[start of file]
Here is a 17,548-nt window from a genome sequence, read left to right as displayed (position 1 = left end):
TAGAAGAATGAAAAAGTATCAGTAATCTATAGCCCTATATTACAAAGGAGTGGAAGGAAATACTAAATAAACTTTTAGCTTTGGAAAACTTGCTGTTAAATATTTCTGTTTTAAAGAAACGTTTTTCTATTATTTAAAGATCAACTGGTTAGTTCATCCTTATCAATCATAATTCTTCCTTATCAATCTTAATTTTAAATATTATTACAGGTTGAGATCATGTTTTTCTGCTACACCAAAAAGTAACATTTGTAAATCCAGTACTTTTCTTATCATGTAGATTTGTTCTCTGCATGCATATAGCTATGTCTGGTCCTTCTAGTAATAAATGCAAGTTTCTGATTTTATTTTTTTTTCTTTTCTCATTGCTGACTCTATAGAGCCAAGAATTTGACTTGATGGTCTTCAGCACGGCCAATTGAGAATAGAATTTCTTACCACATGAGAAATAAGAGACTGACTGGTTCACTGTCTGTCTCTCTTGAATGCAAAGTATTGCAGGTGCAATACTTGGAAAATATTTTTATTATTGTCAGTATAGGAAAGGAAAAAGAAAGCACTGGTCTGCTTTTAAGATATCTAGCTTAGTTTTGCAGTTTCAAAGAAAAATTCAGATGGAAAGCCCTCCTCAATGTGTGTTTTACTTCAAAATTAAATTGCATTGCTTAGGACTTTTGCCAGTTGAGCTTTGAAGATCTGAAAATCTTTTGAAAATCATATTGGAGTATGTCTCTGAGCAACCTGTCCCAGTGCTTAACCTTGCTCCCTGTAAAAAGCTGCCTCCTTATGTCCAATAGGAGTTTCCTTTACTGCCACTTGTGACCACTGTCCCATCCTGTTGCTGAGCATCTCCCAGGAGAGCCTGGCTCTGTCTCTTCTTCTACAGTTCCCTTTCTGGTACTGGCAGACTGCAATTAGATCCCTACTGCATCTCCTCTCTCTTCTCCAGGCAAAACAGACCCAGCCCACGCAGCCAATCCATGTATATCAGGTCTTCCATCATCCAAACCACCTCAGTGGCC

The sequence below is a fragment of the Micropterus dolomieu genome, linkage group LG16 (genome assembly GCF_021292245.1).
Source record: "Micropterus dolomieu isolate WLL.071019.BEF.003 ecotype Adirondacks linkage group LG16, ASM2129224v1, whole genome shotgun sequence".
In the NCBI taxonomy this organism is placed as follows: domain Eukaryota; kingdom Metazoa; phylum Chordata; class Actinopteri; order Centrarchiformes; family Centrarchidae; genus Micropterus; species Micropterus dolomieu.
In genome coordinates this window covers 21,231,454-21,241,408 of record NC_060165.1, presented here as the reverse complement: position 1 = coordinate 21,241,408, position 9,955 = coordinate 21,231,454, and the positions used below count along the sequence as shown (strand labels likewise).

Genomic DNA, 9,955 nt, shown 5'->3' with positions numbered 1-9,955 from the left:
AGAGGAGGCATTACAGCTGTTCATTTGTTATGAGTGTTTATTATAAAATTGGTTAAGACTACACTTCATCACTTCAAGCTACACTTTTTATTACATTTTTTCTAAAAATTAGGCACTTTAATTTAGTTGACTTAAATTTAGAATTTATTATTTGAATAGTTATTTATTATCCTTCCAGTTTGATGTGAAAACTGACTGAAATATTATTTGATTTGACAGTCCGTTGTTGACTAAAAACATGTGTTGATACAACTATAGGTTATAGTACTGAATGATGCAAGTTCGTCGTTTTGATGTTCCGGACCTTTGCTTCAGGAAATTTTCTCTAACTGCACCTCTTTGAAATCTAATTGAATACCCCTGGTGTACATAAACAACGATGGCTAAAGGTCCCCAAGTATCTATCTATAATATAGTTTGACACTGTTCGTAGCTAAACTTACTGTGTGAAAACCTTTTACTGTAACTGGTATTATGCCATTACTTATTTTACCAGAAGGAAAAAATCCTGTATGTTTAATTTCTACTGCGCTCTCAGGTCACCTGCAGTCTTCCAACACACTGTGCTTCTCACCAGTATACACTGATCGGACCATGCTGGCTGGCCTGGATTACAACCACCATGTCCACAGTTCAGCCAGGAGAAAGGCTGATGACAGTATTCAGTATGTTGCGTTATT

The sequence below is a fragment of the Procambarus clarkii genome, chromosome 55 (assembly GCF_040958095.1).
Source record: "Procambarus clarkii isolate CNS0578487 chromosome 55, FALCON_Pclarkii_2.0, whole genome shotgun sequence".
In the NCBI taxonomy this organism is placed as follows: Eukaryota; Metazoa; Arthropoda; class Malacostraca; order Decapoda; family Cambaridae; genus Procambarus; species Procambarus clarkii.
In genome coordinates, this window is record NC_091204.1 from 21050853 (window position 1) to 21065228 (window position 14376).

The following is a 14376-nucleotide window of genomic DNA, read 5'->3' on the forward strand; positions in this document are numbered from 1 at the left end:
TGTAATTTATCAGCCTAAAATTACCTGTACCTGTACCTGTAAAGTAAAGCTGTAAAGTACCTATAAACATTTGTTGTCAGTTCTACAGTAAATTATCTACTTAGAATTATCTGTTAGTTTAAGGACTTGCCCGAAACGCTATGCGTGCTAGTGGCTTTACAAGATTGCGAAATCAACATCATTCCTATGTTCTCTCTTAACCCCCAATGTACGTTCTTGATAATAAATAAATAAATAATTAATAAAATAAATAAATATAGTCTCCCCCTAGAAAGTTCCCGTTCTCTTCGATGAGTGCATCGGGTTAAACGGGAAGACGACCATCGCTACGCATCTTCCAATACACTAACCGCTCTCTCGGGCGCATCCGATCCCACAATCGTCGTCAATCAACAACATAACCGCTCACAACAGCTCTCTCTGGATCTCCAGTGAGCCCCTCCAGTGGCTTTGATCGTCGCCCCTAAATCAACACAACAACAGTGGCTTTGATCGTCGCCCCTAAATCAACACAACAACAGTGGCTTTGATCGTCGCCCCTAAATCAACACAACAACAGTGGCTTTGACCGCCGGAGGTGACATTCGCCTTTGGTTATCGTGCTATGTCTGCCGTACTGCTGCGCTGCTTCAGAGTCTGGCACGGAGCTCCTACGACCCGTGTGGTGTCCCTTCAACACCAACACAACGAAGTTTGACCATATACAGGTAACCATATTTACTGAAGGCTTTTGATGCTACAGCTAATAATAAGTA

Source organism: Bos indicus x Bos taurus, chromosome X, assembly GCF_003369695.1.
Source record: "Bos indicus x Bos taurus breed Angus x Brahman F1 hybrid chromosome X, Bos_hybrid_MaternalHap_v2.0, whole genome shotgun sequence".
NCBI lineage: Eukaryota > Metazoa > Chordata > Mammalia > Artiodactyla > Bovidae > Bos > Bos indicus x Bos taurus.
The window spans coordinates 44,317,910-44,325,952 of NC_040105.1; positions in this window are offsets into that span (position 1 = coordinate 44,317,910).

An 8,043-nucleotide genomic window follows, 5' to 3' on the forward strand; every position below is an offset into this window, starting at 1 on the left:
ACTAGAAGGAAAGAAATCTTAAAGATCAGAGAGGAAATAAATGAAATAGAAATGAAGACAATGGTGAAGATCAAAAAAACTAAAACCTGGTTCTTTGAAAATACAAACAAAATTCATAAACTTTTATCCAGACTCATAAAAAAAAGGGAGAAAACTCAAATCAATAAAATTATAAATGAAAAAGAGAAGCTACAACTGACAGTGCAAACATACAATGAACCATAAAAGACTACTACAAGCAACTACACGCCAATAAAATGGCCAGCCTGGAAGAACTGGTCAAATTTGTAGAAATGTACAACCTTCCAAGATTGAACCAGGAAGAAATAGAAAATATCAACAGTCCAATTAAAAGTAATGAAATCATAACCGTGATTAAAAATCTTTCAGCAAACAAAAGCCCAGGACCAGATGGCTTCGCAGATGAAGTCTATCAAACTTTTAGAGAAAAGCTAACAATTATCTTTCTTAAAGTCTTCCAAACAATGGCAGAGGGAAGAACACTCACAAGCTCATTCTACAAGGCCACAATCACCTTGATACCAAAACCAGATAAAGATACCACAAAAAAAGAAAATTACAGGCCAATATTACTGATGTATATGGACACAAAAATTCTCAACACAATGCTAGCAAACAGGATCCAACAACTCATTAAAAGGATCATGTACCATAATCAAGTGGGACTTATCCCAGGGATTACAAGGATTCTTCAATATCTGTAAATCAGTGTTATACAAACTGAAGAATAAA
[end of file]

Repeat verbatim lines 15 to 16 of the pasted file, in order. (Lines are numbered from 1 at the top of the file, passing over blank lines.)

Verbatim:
Source organism: Bos indicus x Bos taurus, chromosome X, assembly GCF_003369695.1.
Source record: "Bos indicus x Bos taurus breed Angus x Brahman F1 hybrid chromosome X, Bos_hybrid_MaternalHap_v2.0, whole genome shotgun sequence".